Short on the heels of the podcast of Buried Eyes in Podcastle, its sister-publication, Escape Pod, has just run my story Aphrodisia, narrated by Alasdair Stuart.
It’s quite short – one of my Laos-based stories – and strangely enough, based mostly on a real event, a night spent hanging out with a hunchback tuk-tuk driver in the garment factory district of Vientiane. I have a thing for tuk-tuk drivers, as anyone reading my Laos stories can probably tell… and which is a bit weird, I suppose!
The rest of the story is equal parts Samuel Delany (an obvious reference to his classic “Aye, and Gomorrah…”) and equal parts Richard Calder (though it’s somewhat strange, since I think I only read Calder a couple of years later). And a bit of Gibson thrown in for good measure – which are probably a few too many referents for a story this length.
Still, mostly it’s the true story of one night in Vientiane – as filtered through some futuristic hard-sf goggles and too much vintage science fiction. The excesses of cyberpunk are essentially romantic, I think – which is something I’ve not thought about until now, but seems to me to hold some truth.
In any case, if you’d like to check it out, it’s available as both audio and text at Escape Pod.
Glad to say my latest story to be up at Escape Pod is The Insurance Agent, first published in Interzone. It is read by Christian Brady.
The bar was packed and everyone was watching the Nixon-Reagan match. The fighters were reflected off the bar’s grainy wood countertop and the tables’ gleaming surfaces and seemed to melt as they flickered down the legs of the scattered chairs. The bar was called the Godhead, which had a lot to do with why I was there. It was a bit of an unfair fight as Reagan was young, pre-presidency, circa-World War Two, while Nixon was heavy-set, older: people were exchanging odds and betting with the bar’s internal gaming system and the general opinion seemed to be that though Reagan was in better shape Nixon was meaner.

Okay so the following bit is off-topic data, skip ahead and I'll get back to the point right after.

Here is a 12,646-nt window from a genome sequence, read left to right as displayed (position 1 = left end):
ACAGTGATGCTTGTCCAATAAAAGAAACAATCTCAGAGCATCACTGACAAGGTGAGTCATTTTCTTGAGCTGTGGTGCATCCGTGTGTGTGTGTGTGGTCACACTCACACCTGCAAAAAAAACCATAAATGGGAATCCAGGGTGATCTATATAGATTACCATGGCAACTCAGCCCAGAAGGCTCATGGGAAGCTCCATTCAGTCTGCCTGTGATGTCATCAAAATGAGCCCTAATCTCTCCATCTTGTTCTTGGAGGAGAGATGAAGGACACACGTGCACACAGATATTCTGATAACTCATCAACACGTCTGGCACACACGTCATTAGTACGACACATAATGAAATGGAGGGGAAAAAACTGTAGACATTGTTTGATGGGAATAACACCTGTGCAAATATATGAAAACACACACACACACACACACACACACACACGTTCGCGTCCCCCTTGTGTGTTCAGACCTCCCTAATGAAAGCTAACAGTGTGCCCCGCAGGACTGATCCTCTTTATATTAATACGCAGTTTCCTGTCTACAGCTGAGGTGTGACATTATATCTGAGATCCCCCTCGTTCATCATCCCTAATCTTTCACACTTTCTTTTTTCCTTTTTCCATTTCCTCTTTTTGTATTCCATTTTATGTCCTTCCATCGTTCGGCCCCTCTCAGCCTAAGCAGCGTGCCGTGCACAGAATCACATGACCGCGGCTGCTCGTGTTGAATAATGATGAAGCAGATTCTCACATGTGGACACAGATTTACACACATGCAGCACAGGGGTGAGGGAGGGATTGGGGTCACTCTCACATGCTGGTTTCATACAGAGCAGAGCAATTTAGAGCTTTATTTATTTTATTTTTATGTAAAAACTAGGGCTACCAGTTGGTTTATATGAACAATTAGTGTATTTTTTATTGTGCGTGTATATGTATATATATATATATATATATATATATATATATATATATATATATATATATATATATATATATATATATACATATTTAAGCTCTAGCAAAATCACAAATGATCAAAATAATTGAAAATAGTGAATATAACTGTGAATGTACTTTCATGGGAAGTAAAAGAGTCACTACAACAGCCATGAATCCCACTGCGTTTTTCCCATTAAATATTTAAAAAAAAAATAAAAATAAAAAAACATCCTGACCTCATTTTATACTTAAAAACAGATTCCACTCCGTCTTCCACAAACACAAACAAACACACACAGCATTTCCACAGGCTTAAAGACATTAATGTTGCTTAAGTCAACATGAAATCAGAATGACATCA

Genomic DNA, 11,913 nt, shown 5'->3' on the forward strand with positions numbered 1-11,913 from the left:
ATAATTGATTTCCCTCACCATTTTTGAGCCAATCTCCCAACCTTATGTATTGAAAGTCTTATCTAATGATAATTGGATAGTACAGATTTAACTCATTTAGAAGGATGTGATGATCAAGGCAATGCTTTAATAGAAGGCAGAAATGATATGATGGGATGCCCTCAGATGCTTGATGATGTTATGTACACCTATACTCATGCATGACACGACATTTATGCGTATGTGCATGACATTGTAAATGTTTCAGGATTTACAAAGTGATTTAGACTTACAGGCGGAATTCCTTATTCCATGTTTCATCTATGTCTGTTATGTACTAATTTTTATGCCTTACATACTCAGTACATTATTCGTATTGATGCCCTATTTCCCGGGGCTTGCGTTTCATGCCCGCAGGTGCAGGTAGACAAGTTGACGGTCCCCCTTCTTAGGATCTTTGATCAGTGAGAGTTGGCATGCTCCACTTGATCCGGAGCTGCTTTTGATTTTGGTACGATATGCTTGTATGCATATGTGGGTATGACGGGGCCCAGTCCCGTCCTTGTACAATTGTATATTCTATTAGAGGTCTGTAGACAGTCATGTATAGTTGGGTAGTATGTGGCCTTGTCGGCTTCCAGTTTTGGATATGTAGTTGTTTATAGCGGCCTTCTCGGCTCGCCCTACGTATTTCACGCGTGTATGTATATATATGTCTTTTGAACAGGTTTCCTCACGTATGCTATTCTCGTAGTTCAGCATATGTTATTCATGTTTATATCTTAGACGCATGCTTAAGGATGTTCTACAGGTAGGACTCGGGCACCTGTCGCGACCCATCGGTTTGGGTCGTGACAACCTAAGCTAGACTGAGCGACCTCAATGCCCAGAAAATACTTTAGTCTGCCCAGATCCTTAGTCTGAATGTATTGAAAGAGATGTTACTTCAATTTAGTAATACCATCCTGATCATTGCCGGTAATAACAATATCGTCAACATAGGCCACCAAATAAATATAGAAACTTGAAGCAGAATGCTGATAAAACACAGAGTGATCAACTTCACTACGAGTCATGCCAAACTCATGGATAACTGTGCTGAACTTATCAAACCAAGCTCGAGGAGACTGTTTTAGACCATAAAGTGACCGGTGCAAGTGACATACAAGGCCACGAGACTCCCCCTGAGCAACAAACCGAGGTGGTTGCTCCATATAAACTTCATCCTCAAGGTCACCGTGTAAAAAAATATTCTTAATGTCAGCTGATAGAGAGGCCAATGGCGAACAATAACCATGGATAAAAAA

I wasn’t there for the match.
The Godhead was on Pulau Sepanggar, one of the satellite islands off Borneo, hence nominally under Malaysian federal authority but in practice in a free zone that had stronger ties to the Brunei Sultanate. It was a convenient place to meet, providing easy access to the Philippines, Malaysia, Indonesia and, of course, Singapore, which resented the island’s role as a growing business centre yet found it useful at the same time.
She wore a smart business suit and a smart communication system that looked like what it was, which was a custom-made gold bracelet on her left arm. She wore smart shades and I was taking a bet that she wasn’t watching the fight. She was drinking a generic Cola but there was nothing generic about her. I slid into a chair beside her and waited for her shades to turn transparent and notice me.
‘Drink, Mr. Turner?’
I liked the name Turner. It was Anglo-Saxon generic, a mid-level executive’s name, white as beige. ‘Call me James,’ I said. I liked James too. You could tell what a James Turner did just by hearing his name. The rest of me was tailor-made for the name, had been for some time: I had the kind of tan that suggested I had been East for just long enough to have acquired it, black hair that was short but not too short and had a decent but not overly-expensive cut, pale blue eyes behind shades that cost a lot of money to look like a knock-off.
There was a suggestion of a smile in the corners of her mouth and she said, ‘I don’t think I will.’
‘Mr. Turner, then,’ I said. ‘One name’s good as another.’ – continue reading, or listen in audio!